Allowing External Access to Internal Services

Avatar von Martin Brotzeller

Port forwarding sounds easier than it can be when things need to work robustlyA customer wanted to have an internal service accessible for their roadwarriors. The service was a web application on port 8080, what was preventing access was an iptables firewall running SuSE linux.

The first thing i noticed was you can use the standard setup tool YaST to open up particular ports, but you can not click to tell SuSE what to do on that port (port forwarding a.k.a. DNAT). A little delving into the depths of the config files yielded a variable FW_FORWARD_MASQ. This is most probably known to everyone who uses linux as router, since you need this to open up your firewall for eMule :-)

This did not solve our problem though; the web service was perfectly reachable from the firewall box, i could get the webpage i wanted via telnet to port 8080 on the application server. What did not work was the access via packet forwarding from the outside. tcpdump showed normal behavior for the internal connection, SYN packets from the outside never yielded any answer whatsoever from the internal network. Some playing with the iptables entries included difficulties with adding DNAT entries to the OUTPUT chain of the nat table, which cost quite some time but yielded no results.

Brooding about the tcpdump output led to a suspicion: The other box was connected directly via a switch, and no drop messages from iptables indicated that anything was sent. So I had a look at the routing table of the application server (a windows box, hence no real option for diagnostics). The standard gateway was different from the firewall computer, it was a hardware router instead. This led to the idea that the router say SYN-ACK without SYN and thus simply discarded the packets.

The next futile attempts led to the insight that netcat is a bit underdocumented and ssh tunnelling does not really solve this setup and reusing a squid installation was not feasible. So googling resulted in some hints that xinetd might be apt for the task of redirection. A RedHat FAQ, of all things, explained how to set this up:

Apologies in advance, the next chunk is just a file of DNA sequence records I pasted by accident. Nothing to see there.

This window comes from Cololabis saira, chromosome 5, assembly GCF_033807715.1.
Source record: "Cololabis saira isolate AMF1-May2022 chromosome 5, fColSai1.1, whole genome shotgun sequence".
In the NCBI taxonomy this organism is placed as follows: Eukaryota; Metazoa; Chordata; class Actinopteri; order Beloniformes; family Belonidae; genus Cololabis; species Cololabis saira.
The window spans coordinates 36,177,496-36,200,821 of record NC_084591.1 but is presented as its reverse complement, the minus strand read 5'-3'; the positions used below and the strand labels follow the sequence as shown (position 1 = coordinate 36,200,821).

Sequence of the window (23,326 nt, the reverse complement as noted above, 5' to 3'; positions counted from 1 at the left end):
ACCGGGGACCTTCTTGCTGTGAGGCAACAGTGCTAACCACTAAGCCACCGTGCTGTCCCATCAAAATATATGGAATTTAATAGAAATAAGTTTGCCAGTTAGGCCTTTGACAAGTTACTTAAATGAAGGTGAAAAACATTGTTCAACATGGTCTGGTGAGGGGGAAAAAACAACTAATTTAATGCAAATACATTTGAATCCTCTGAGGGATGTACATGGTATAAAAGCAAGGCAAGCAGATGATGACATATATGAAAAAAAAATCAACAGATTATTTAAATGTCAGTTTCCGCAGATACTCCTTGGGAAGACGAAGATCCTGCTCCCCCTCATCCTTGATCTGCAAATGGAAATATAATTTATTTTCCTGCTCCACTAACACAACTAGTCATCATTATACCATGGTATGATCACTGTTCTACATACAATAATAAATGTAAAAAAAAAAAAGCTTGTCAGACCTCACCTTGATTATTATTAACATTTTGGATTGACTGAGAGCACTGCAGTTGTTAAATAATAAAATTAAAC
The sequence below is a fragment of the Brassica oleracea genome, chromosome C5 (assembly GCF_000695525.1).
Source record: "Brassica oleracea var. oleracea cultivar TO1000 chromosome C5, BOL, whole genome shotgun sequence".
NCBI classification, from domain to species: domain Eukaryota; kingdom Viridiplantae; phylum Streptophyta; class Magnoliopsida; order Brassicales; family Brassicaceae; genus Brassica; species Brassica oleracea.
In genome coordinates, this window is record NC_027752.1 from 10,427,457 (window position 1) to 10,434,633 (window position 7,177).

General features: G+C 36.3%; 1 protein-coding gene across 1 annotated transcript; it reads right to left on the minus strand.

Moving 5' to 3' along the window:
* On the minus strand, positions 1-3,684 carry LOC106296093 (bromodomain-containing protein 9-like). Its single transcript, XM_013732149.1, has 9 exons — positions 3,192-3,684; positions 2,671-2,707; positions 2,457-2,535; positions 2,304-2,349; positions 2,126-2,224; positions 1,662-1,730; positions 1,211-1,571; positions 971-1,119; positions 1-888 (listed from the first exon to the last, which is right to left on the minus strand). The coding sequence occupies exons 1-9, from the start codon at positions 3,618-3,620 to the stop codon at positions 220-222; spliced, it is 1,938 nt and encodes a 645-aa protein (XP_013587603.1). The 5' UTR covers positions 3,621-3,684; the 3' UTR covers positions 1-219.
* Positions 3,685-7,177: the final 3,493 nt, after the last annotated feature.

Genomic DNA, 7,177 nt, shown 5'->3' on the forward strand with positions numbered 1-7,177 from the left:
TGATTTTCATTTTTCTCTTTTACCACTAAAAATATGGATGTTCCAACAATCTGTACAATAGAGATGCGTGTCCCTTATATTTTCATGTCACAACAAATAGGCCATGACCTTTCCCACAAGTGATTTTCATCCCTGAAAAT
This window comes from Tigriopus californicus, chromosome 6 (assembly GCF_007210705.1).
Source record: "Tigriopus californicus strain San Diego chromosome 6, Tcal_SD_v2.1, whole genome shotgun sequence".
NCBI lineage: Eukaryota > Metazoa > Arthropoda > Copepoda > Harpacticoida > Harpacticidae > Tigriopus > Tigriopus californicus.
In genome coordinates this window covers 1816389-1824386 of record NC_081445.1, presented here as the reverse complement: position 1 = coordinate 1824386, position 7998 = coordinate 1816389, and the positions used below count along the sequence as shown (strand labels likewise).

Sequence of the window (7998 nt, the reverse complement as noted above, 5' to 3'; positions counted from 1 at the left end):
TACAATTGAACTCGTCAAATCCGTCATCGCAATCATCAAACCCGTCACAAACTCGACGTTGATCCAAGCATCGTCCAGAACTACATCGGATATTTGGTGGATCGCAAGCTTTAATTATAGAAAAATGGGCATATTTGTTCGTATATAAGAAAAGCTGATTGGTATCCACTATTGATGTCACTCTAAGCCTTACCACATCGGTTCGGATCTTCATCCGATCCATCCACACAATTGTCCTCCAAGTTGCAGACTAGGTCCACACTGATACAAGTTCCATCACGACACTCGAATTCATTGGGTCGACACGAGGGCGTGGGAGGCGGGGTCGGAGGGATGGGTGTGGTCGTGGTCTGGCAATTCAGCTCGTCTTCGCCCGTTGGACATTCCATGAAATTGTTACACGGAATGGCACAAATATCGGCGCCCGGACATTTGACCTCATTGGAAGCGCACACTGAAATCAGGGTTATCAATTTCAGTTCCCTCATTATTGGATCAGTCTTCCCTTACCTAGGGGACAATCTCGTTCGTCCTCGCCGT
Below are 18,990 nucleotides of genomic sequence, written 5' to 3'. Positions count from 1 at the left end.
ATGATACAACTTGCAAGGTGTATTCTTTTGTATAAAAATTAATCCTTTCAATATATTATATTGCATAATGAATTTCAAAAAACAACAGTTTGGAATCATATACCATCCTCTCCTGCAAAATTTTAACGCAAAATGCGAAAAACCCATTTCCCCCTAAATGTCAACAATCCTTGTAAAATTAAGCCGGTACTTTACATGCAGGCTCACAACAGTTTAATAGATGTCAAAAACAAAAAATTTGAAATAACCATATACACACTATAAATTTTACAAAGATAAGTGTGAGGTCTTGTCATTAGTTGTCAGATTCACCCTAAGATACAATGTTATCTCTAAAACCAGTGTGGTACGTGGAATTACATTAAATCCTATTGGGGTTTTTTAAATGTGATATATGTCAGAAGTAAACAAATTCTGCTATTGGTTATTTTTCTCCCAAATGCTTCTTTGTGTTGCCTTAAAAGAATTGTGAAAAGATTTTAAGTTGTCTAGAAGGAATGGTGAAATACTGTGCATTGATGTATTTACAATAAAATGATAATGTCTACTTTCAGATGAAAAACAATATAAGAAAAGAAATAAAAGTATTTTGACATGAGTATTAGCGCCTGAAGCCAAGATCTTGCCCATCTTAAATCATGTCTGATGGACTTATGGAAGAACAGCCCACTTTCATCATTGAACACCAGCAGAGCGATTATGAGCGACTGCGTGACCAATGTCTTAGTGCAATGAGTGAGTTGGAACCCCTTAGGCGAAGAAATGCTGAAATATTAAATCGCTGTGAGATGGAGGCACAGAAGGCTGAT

# default: on
# description: forward connections to our service
service internal-service-name
   flags = REUSE
   socket_type = stream
   wait = no
   user = root
   redirect = 8080
   log_on_failure += USERID

One thing that is further needed is an entry for „internal-service-name“ in /etc/services (perhaps it’s also working with port numbers, I don’t really care, this way everyone knows what’s happening). Restart xinetd and ta-da, it works. Took too long, bereft me of some years of my life since the customer kept calling to get a status, but it’s a good feeling now that it works.
Alas, the customer claims it still does not work. Tcpdump shows that no data is sent to the application server when the connection comes from somewhere else than my place. Adrenaline. Concentration. Insight. Tcpd regulates who may connect to the services on that firewall, so i need another entry in /etc/hosts.allow to enable everyone to connect to that particular port:

internal-service-name : ALL : ALLOW

Done. Finally. Next time don’t let the customer evade before he tried himself.

Avatar von Martin Brotzeller


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